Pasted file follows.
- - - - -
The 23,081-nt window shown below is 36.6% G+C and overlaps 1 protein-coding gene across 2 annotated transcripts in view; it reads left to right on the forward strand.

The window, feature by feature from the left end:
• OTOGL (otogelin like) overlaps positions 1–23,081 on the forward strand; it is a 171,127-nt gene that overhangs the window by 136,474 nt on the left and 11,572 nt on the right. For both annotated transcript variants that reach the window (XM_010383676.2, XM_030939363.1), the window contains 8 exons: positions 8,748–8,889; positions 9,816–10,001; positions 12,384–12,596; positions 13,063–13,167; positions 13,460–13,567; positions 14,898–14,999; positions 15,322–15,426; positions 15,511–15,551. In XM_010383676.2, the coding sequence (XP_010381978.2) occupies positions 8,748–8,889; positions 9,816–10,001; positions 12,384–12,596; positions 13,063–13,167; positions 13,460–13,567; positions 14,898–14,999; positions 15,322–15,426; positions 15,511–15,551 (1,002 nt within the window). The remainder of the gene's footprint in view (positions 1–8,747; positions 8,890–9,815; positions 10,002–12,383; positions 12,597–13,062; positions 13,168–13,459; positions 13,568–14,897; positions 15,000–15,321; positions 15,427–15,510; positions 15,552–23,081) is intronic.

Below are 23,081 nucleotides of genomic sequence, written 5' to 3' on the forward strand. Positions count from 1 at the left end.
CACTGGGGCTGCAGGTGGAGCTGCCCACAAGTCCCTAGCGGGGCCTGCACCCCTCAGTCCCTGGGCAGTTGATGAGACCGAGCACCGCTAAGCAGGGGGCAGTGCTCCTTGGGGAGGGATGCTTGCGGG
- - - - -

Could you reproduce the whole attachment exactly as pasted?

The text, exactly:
The 23,081-nt window shown below is 36.6% G+C and overlaps 1 protein-coding gene across 2 annotated transcripts in view; it reads left to right on the forward strand.

The window, feature by feature from the left end:
• OTOGL (otogelin like) overlaps positions 1–23,081 on the forward strand; it is a 171,127-nt gene that overhangs the window by 136,474 nt on the left and 11,572 nt on the right. For both annotated transcript variants that reach the window (XM_010383676.2, XM_030939363.1), the window contains 8 exons: positions 8,748–8,889; positions 9,816–10,001; positions 12,384–12,596; positions 13,063–13,167; positions 13,460–13,567; positions 14,898–14,999; positions 15,322–15,426; positions 15,511–15,551. In XM_010383676.2, the coding sequence (XP_010381978.2) occupies positions 8,748–8,889; positions 9,816–10,001; positions 12,384–12,596; positions 13,063–13,167; positions 13,460–13,567; positions 14,898–14,999; positions 15,322–15,426; positions 15,511–15,551 (1,002 nt within the window). The remainder of the gene's footprint in view (positions 1–8,747; positions 8,890–9,815; positions 10,002–12,383; positions 12,597–13,062; positions 13,168–13,459; positions 13,568–14,897; positions 15,000–15,321; positions 15,427–15,510; positions 15,552–23,081) is intronic.

Below are 23,081 nucleotides of genomic sequence, written 5' to 3' on the forward strand. Positions count from 1 at the left end.
CACTGGGGCTGCAGGTGGAGCTGCCCACAAGTCCCTAGCGGGGCCTGCACCCCTCAGTCCCTGGGCAGTTGATGAGACCGAGCACCGCTAAGCAGGGGGCAGTGCTCCTTGGGGAGGGATGCTTGCGGG